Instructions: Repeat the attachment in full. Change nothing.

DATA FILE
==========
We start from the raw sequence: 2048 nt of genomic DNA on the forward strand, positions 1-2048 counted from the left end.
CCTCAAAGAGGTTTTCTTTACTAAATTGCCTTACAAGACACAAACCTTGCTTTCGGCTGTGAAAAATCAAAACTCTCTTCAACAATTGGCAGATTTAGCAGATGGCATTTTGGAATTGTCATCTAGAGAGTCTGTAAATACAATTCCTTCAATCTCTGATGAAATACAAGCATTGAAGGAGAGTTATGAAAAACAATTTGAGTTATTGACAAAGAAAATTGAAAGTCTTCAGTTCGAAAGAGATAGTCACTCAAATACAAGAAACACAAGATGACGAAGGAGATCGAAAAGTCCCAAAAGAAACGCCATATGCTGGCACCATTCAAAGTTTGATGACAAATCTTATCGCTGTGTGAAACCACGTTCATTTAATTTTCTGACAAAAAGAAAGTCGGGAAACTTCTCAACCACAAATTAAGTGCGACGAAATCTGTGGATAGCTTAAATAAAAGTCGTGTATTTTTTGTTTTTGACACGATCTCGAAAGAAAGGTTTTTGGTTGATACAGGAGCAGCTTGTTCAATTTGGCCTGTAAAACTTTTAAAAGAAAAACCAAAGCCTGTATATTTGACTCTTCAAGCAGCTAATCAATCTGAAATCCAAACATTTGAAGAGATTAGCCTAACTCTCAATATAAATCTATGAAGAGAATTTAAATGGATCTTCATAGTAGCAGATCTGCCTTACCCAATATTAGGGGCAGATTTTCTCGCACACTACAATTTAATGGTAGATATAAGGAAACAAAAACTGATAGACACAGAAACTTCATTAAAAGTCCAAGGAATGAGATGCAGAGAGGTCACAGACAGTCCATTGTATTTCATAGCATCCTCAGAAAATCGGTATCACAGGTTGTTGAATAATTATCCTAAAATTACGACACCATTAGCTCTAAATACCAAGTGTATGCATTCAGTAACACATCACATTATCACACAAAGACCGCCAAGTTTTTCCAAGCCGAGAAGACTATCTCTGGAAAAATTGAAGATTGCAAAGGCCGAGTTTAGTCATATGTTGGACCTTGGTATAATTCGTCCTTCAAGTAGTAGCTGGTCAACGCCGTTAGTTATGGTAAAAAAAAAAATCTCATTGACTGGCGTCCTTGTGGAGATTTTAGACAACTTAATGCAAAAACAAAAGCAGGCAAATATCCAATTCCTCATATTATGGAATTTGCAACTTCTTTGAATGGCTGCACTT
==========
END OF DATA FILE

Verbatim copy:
We start from the raw sequence: 2048 nt of genomic DNA on the forward strand, positions 1-2048 counted from the left end.
CCTCAAAGAGGTTTTCTTTACTAAATTGCCTTACAAGACACAAACCTTGCTTTCGGCTGTGAAAAATCAAAACTCTCTTCAACAATTGGCAGATTTAGCAGATGGCATTTTGGAATTGTCATCTAGAGAGTCTGTAAATACAATTCCTTCAATCTCTGATGAAATACAAGCATTGAAGGAGAGTTATGAAAAACAATTTGAGTTATTGACAAAGAAAATTGAAAGTCTTCAGTTCGAAAGAGATAGTCACTCAAATACAAGAAACACAAGATGACGAAGGAGATCGAAAAGTCCCAAAAGAAACGCCATATGCTGGCACCATTCAAAGTTTGATGACAAATCTTATCGCTGTGTGAAACCACGTTCATTTAATTTTCTGACAAAAAGAAAGTCGGGAAACTTCTCAACCACAAATTAAGTGCGACGAAATCTGTGGATAGCTTAAATAAAAGTCGTGTATTTTTTGTTTTTGACACGATCTCGAAAGAAAGGTTTTTGGTTGATACAGGAGCAGCTTGTTCAATTTGGCCTGTAAAACTTTTAAAAGAAAAACCAAAGCCTGTATATTTGACTCTTCAAGCAGCTAATCAATCTGAAATCCAAACATTTGAAGAGATTAGCCTAACTCTCAATATAAATCTATGAAGAGAATTTAAATGGATCTTCATAGTAGCAGATCTGCCTTACCCAATATTAGGGGCAGATTTTCTCGCACACTACAATTTAATGGTAGATATAAGGAAACAAAAACTGATAGACACAGAAACTTCATTAAAAGTCCAAGGAATGAGATGCAGAGAGGTCACAGACAGTCCATTGTATTTCATAGCATCCTCAGAAAATCGGTATCACAGGTTGTTGAATAATTATCCTAAAATTACGACACCATTAGCTCTAAATACCAAGTGTATGCATTCAGTAACACATCACATTATCACACAAAGACCGCCAAGTTTTTCCAAGCCGAGAAGACTATCTCTGGAAAAATTGAAGATTGCAAAGGCCGAGTTTAGTCATATGTTGGACCTTGGTATAATTCGTCCTTCAAGTAGTAGCTGGTCAACGCCGTTAGTTATGGTAAAAAAAAAAATCTCATTGACTGGCGTCCTTGTGGAGATTTTAGACAACTTAATGCAAAAACAAAAGCAGGCAAATATCCAATTCCTCATATTATGGAATTTGCAACTTCTTTGAATGGCTGCACTT